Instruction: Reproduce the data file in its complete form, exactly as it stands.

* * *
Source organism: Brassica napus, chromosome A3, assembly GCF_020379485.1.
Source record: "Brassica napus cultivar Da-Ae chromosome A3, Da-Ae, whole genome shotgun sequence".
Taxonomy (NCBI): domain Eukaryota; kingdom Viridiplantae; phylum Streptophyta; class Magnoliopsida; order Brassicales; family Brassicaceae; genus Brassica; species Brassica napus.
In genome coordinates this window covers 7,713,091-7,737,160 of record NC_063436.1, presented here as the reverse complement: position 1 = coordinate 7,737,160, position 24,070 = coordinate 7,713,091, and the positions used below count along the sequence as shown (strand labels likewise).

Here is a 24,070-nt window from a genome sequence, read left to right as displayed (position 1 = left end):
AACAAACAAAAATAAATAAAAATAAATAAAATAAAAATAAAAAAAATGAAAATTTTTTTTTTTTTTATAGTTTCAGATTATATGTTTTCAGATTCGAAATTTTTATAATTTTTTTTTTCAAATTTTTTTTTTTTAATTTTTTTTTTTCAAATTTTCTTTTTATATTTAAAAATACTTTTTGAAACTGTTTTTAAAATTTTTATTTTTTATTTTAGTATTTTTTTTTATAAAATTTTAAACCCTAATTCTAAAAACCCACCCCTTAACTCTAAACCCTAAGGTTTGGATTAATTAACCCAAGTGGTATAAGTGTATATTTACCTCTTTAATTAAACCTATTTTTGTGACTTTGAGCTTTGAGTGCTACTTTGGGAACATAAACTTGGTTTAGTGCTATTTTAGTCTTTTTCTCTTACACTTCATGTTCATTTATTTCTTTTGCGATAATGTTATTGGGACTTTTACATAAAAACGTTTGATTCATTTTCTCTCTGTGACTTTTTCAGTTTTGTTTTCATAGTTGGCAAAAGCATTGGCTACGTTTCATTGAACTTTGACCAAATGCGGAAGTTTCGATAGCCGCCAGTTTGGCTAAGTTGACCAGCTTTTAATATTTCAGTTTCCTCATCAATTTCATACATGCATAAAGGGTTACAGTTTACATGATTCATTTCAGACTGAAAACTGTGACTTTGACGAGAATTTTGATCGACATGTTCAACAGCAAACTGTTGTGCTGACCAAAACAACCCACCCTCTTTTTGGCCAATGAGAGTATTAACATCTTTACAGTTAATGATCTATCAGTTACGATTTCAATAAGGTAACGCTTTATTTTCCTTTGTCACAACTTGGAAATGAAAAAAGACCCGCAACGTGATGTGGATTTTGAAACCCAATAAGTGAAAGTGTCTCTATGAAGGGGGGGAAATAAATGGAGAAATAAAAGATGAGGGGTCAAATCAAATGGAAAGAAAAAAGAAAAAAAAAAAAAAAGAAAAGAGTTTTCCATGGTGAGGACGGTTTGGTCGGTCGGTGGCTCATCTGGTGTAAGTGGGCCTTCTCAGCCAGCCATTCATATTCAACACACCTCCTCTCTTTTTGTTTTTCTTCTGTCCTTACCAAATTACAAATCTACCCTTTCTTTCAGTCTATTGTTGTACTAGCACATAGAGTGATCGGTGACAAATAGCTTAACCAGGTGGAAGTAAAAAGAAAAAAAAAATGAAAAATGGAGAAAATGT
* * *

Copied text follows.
Source organism: Brassica napus, chromosome A3, assembly GCF_020379485.1.
Source record: "Brassica napus cultivar Da-Ae chromosome A3, Da-Ae, whole genome shotgun sequence".
Taxonomy (NCBI): domain Eukaryota; kingdom Viridiplantae; phylum Streptophyta; class Magnoliopsida; order Brassicales; family Brassicaceae; genus Brassica; species Brassica napus.
In genome coordinates this window covers 7,713,091-7,737,160 of record NC_063436.1, presented here as the reverse complement: position 1 = coordinate 7,737,160, position 24,070 = coordinate 7,713,091, and the positions used below count along the sequence as shown (strand labels likewise).

Here is a 24,070-nt window from a genome sequence, read left to right as displayed (position 1 = left end):
AACAAACAAAAATAAATAAAAATAAATAAAATAAAAATAAAAAAAATGAAAATTTTTTTTTTTTTTATAGTTTCAGATTATATGTTTTCAGATTCGAAATTTTTATAATTTTTTTTTTCAAATTTTTTTTTTTTAATTTTTTTTTTTCAAATTTTCTTTTTATATTTAAAAATACTTTTTGAAACTGTTTTTAAAATTTTTATTTTTTATTTTAGTATTTTTTTTTATAAAATTTTAAACCCTAATTCTAAAAACCCACCCCTTAACTCTAAACCCTAAGGTTTGGATTAATTAACCCAAGTGGTATAAGTGTATATTTACCTCTTTAATTAAACCTATTTTTGTGACTTTGAGCTTTGAGTGCTACTTTGGGAACATAAACTTGGTTTAGTGCTATTTTAGTCTTTTTCTCTTACACTTCATGTTCATTTATTTCTTTTGCGATAATGTTATTGGGACTTTTACATAAAAACGTTTGATTCATTTTCTCTCTGTGACTTTTTCAGTTTTGTTTTCATAGTTGGCAAAAGCATTGGCTACGTTTCATTGAACTTTGACCAAATGCGGAAGTTTCGATAGCCGCCAGTTTGGCTAAGTTGACCAGCTTTTAATATTTCAGTTTCCTCATCAATTTCATACATGCATAAAGGGTTACAGTTTACATGATTCATTTCAGACTGAAAACTGTGACTTTGACGAGAATTTTGATCGACATGTTCAACAGCAAACTGTTGTGCTGACCAAAACAACCCACCCTCTTTTTGGCCAATGAGAGTATTAACATCTTTACAGTTAATGATCTATCAGTTACGATTTCAATAAGGTAACGCTTTATTTTCCTTTGTCACAACTTGGAAATGAAAAAAGACCCGCAACGTGATGTGGATTTTGAAACCCAATAAGTGAAAGTGTCTCTATGAAGGGGGGGAAATAAATGGAGAAATAAAAGATGAGGGGTCAAATCAAATGGAAAGAAAAAAGAAAAAAAAAAAAAAAGAAAAGAGTTTTCCATGGTGAGGACGGTTTGGTCGGTCGGTGGCTCATCTGGTGTAAGTGGGCCTTCTCAGCCAGCCATTCATATTCAACACACCTCCTCTCTTTTTGTTTTTCTTCTGTCCTTACCAAATTACAAATCTACCCTTTCTTTCAGTCTATTGTTGTACTAGCACATAGAGTGATCGGTGACAAATAGCTTAACCAGGTGGAAGTAAAAAGAAAAAAAAAATGAAAAATGGAGAAAATGT